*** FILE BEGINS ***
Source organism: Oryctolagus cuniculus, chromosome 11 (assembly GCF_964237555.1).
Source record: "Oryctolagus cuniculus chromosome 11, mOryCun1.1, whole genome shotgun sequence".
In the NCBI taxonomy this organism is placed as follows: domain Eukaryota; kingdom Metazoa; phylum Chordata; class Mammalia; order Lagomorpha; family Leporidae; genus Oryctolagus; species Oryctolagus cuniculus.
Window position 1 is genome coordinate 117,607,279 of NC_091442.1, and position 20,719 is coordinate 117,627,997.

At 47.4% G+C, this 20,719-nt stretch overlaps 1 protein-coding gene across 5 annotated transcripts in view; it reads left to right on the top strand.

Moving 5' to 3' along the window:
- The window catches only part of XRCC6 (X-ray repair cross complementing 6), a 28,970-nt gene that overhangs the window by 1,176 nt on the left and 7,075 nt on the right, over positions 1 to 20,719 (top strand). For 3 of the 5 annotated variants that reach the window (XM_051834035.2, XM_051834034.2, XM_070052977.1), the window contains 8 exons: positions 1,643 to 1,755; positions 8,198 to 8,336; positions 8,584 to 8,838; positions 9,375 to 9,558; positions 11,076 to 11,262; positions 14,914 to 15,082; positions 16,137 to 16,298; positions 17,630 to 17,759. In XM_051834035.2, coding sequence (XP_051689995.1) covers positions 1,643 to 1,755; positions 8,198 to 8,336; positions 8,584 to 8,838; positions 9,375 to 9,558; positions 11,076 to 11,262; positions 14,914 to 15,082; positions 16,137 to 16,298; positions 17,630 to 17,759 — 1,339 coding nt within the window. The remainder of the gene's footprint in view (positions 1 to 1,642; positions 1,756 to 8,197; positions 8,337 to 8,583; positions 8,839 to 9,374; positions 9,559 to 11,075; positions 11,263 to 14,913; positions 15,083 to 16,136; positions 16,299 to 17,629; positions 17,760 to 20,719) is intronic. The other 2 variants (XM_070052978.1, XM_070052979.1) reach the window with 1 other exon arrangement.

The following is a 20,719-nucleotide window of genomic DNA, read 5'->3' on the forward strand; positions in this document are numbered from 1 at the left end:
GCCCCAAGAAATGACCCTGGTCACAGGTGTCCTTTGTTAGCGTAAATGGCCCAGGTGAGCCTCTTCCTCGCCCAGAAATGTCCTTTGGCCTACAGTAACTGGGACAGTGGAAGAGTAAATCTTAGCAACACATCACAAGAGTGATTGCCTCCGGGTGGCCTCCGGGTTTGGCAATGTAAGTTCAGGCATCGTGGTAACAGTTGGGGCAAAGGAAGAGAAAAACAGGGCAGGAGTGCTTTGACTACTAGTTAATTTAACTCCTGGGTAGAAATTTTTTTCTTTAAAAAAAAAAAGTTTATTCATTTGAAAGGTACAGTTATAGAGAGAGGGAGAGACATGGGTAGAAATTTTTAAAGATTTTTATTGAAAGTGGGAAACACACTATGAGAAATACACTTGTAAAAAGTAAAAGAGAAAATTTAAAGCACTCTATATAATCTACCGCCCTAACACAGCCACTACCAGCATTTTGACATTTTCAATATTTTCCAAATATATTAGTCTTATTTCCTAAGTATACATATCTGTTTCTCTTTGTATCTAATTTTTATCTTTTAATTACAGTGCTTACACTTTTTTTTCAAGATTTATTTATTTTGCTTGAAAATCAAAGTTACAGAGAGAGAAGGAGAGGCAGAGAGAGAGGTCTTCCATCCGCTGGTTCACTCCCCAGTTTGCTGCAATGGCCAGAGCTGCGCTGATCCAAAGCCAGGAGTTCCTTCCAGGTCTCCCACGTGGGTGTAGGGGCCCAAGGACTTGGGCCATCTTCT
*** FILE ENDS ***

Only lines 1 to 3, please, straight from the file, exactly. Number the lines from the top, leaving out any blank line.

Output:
Source organism: Oryctolagus cuniculus, chromosome 11 (assembly GCF_964237555.1).
Source record: "Oryctolagus cuniculus chromosome 11, mOryCun1.1, whole genome shotgun sequence".
In the NCBI taxonomy this organism is placed as follows: domain Eukaryota; kingdom Metazoa; phylum Chordata; class Mammalia; order Lagomorpha; family Leporidae; genus Oryctolagus; species Oryctolagus cuniculus.